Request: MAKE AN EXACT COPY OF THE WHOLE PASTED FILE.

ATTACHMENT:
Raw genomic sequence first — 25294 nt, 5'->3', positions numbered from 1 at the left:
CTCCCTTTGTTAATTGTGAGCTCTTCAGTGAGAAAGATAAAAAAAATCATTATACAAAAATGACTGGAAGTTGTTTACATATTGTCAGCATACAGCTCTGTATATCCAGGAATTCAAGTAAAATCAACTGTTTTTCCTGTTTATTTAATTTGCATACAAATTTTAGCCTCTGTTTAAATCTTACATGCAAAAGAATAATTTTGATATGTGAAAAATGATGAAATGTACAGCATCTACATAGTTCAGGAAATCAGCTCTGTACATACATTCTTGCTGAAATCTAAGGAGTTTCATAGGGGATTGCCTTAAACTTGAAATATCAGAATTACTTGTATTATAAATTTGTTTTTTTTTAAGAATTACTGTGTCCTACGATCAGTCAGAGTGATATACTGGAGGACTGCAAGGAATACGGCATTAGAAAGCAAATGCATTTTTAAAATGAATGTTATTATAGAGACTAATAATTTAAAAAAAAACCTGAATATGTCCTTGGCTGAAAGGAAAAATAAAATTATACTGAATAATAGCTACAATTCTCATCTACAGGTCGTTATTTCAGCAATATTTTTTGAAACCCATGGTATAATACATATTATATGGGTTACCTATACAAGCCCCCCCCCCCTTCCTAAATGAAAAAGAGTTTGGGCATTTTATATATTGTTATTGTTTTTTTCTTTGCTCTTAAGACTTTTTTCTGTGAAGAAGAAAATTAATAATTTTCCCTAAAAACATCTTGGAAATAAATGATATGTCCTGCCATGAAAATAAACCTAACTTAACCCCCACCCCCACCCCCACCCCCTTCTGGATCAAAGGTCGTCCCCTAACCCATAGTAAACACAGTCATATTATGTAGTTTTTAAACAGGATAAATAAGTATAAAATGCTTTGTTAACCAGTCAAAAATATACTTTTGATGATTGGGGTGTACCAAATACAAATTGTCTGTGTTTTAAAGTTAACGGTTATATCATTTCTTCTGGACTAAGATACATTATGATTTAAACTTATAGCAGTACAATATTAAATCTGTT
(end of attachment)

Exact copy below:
Raw genomic sequence first — 25294 nt, 5'->3', positions numbered from 1 at the left:
CTCCCTTTGTTAATTGTGAGCTCTTCAGTGAGAAAGATAAAAAAAATCATTATACAAAAATGACTGGAAGTTGTTTACATATTGTCAGCATACAGCTCTGTATATCCAGGAATTCAAGTAAAATCAACTGTTTTTCCTGTTTATTTAATTTGCATACAAATTTTAGCCTCTGTTTAAATCTTACATGCAAAAGAATAATTTTGATATGTGAAAAATGATGAAATGTACAGCATCTACATAGTTCAGGAAATCAGCTCTGTACATACATTCTTGCTGAAATCTAAGGAGTTTCATAGGGGATTGCCTTAAACTTGAAATATCAGAATTACTTGTATTATAAATTTGTTTTTTTTTAAGAATTACTGTGTCCTACGATCAGTCAGAGTGATATACTGGAGGACTGCAAGGAATACGGCATTAGAAAGCAAATGCATTTTTAAAATGAATGTTATTATAGAGACTAATAATTTAAAAAAAAACCTGAATATGTCCTTGGCTGAAAGGAAAAATAAAATTATACTGAATAATAGCTACAATTCTCATCTACAGGTCGTTATTTCAGCAATATTTTTTGAAACCCATGGTATAATACATATTATATGGGTTACCTATACAAGCCCCCCCCCCCTTCCTAAATGAAAAAGAGTTTGGGCATTTTATATATTGTTATTGTTTTTTTCTTTGCTCTTAAGACTTTTTTCTGTGAAGAAGAAAATTAATAATTTTCCCTAAAAACATCTTGGAAATAAATGATATGTCCTGCCATGAAAATAAACCTAACTTAACCCCCACCCCCACCCCCACCCCCTTCTGGATCAAAGGTCGTCCCCTAACCCATAGTAAACACAGTCATATTATGTAGTTTTTAAACAGGATAAATAAGTATAAAATGCTTTGTTAACCAGTCAAAAATATACTTTTGATGATTGGGGTGTACCAAATACAAATTGTCTGTGTTTTAAAGTTAACGGTTATATCATTTCTTCTGGACTAAGATACATTATGATTTAAACTTATAGCAGTACAATATTAAATCTGTT